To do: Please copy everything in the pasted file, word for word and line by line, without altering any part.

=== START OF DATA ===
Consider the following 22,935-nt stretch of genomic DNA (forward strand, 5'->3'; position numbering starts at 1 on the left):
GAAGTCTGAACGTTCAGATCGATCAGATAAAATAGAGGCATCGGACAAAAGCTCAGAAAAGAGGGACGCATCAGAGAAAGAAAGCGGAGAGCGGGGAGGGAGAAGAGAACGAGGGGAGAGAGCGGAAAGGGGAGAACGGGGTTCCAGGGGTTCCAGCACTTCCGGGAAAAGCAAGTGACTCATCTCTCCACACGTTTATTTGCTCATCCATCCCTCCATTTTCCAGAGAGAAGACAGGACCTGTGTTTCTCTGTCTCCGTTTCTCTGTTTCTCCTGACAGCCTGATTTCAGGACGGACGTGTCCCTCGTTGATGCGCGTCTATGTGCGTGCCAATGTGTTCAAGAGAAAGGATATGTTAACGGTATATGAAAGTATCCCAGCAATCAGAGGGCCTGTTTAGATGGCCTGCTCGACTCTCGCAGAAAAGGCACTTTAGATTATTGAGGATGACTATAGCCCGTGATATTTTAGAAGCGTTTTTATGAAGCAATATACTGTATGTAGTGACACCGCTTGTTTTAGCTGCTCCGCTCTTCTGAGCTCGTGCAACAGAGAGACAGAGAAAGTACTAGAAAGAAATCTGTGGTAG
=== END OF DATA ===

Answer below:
Consider the following 22,935-nt stretch of genomic DNA (forward strand, 5'->3'; position numbering starts at 1 on the left):
GAAGTCTGAACGTTCAGATCGATCAGATAAAATAGAGGCATCGGACAAAAGCTCAGAAAAGAGGGACGCATCAGAGAAAGAAAGCGGAGAGCGGGGAGGGAGAAGAGAACGAGGGGAGAGAGCGGAAAGGGGAGAACGGGGTTCCAGGGGTTCCAGCACTTCCGGGAAAAGCAAGTGACTCATCTCTCCACACGTTTATTTGCTCATCCATCCCTCCATTTTCCAGAGAGAAGACAGGACCTGTGTTTCTCTGTCTCCGTTTCTCTGTTTCTCCTGACAGCCTGATTTCAGGACGGACGTGTCCCTCGTTGATGCGCGTCTATGTGCGTGCCAATGTGTTCAAGAGAAAGGATATGTTAACGGTATATGAAAGTATCCCAGCAATCAGAGGGCCTGTTTAGATGGCCTGCTCGACTCTCGCAGAAAAGGCACTTTAGATTATTGAGGATGACTATAGCCCGTGATATTTTAGAAGCGTTTTTATGAAGCAATATACTGTATGTAGTGACACCGCTTGTTTTAGCTGCTCCGCTCTTCTGAGCTCGTGCAACAGAGAGACAGAGAAAGTACTAGAAAGAAATCTGTGGTAG